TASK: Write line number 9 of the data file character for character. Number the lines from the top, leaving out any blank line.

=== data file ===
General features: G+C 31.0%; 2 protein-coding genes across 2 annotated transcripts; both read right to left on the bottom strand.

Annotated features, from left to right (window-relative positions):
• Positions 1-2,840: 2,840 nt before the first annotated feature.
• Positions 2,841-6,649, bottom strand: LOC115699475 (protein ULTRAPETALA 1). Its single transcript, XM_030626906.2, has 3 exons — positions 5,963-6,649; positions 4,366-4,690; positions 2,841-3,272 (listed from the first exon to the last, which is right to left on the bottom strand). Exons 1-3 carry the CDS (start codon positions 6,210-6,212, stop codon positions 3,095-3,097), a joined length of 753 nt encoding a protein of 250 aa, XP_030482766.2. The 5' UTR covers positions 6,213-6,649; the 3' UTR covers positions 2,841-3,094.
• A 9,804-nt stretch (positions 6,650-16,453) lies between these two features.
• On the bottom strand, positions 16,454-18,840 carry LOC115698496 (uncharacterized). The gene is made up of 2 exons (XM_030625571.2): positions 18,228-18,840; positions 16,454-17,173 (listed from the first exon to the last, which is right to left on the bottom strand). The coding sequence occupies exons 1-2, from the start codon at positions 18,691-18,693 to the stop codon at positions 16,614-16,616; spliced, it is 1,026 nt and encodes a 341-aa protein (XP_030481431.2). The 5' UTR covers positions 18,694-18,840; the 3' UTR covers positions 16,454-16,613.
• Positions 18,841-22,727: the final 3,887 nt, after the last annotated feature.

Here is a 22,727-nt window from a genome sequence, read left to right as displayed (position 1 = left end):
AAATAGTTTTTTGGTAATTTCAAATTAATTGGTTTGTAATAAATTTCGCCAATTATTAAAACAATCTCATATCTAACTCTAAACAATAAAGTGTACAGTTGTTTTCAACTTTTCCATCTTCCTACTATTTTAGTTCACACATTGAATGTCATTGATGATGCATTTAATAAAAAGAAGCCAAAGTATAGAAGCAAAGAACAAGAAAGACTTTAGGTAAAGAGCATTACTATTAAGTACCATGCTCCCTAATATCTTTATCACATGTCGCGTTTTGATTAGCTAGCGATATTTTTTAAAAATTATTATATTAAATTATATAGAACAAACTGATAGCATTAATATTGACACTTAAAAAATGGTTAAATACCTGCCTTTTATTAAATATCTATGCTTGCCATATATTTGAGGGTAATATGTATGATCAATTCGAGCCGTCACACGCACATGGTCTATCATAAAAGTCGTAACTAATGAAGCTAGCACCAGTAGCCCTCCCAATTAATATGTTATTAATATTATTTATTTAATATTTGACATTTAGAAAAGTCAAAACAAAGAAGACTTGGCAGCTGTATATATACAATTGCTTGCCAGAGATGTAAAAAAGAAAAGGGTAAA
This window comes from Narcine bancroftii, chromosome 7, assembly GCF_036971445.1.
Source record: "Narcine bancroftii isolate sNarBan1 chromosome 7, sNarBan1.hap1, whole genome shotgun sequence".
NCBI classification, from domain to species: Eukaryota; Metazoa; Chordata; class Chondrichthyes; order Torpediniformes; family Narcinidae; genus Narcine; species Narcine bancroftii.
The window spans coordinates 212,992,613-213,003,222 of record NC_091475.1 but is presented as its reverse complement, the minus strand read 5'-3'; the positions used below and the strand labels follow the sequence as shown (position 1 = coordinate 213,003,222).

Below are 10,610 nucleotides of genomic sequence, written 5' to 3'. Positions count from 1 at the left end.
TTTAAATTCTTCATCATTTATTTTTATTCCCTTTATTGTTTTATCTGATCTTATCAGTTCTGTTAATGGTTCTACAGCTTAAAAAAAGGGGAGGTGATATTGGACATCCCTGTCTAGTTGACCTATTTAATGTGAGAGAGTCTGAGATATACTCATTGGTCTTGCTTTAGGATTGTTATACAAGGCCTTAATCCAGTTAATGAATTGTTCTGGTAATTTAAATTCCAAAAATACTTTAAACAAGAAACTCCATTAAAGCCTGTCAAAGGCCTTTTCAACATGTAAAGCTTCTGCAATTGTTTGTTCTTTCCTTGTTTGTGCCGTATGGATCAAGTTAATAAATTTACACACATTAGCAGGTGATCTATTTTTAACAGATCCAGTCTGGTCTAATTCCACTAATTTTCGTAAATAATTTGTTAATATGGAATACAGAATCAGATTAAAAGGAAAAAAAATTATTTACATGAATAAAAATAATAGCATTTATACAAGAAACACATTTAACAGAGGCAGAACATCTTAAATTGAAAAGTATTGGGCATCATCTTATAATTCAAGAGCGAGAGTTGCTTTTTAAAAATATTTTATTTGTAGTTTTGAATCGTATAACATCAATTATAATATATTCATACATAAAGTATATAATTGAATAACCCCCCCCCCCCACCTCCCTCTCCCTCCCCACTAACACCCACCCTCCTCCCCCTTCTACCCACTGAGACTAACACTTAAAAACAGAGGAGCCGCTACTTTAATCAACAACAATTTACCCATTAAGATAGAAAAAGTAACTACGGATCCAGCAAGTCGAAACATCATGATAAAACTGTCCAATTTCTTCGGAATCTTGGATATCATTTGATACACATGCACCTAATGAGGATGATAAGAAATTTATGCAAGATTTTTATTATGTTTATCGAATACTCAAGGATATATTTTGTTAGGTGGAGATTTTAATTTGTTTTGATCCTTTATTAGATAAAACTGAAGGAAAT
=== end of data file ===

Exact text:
AAATAGTTTTTTGGTAATTTCAAATTAATTGGTTTGTAATAAATTTCGCCAATTATTAAAACAATCTCATATCTAACTCTAAACAATAAAGTGTACAGTTGTTTTCAACTTTTCCATCTTCCTACTATTTTAGTTCACACATTGAATGTCATTGATGATGCATTTAATAAAAAGAAGCCAAAGTATAGAAGCAAAGAACAAGAAAGACTTTAGGTAAAGAGCATTACTATTAAGTACCATGCTCCCTAATATCTTTATCACATGTCGCGTTTTGATTAGCTAGCGATATTTTTTAAAAATTATTATATTAAATTATATAGAACAAACTGATAGCATTAATATTGACACTTAAAAAATGGTTAAATACCTGCCTTTTATTAAATATCTATGCTTGCCATATATTTGAGGGTAATATGTATGATCAATTCGAGCCGTCACACGCACATGGTCTATCATAAAAGTCGTAACTAATGAAGCTAGCACCAGTAGCCCTCCCAATTAATATGTTATTAATATTATTTATTTAATATTTGACATTTAGAAAAGTCAAAACAAAGAAGACTTGGCAGCTGTATATATACAATTGCTTGCCAGAGATGTAAAAAAGAAAAGGGTAAA